A bright future for risk reduction in TAVR procedures using CEP devices
A hot topic of discussion at recent conferences has been the release of data from the Protected TAVR trial, which looked at Cerebral Embolic Protection (CEP) for Transcatheter Aortic Valve Replacement (TAVR).
Currently, approximately 3% of patients undergoing TAVR experience a stroke during the procedure, with roughly half of those being severe or devastating strokes. CEP is a protective maneuver added to TAVR with the idea of preventing those strokes. Only one device - Sentinel from Boston Scientific - is currently approved for CEP, which it does by deploying small nets in two of the three main arteries that supply the brain. The Sentinel device, however, is only approved to “to capture and remove thrombus/debris…” during TAVR. It is not approved to prevent stroke due to the small size of the original study. The Protected TAVR trial was designed to prove that CEP worked to prevent stroke, and likely to add stroke prevention labeling to the Sentinel device.
Although the trial did not prove a reduction in overall incidence of stroke during the TAVR procedure, there was a large reduction in disabling strokes, which is a much more patient-centered outcome. Given the trial was not designed with stroke severity as an endpoint, it was technically a negative outcome (for stroke reduction) - but the consensus is that the results were very promising, and CEP is expected to become a standard of care for the TAVR procedure.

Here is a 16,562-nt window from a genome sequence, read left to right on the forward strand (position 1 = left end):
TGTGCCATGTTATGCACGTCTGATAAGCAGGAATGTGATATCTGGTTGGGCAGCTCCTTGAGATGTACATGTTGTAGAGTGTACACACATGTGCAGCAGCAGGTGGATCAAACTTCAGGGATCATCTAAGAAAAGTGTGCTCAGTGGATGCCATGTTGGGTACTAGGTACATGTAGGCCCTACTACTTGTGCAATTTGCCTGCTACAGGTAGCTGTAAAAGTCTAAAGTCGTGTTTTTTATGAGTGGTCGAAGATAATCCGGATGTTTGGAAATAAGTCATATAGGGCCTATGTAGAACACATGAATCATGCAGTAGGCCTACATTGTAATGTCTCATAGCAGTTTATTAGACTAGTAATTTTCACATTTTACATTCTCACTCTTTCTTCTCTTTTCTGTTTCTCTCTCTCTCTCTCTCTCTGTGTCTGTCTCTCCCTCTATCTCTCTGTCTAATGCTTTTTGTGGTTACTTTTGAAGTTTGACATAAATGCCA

The truly definitive answer will likely come with the UK-based BHF Protected TAVI trial. The trial is twice as large and powered to reliably prove a reduction in total strokes. In addition, due to subtleties in the trial design it will likely ignore extremely small and clinically irrelevant strokes, further driving a benefit for CEP - which is posited to primarily prevent large and devastating strokes.
The CEP device market will likely be complicated by several new entrants in the future. Eight or nine devices are currently under development. A device that could protect against posterior circulation strokes (the third vessel) would be a key advancement, as are complete coverage devices to provide protection in all three vessels (there are a handful of these devices undergoing trials currently). However early trials for some devices show the challenges of development in this area - with one triple-coverage device actually showing an increase in strokes (likely due to deployment errors).
Cost considerations are also critical to generating widespread access, so a less expensive CEP device could also drive adoption. Regardless, we would expect CEP to be the standard of care for the vast majority of TAVRs within the next five years.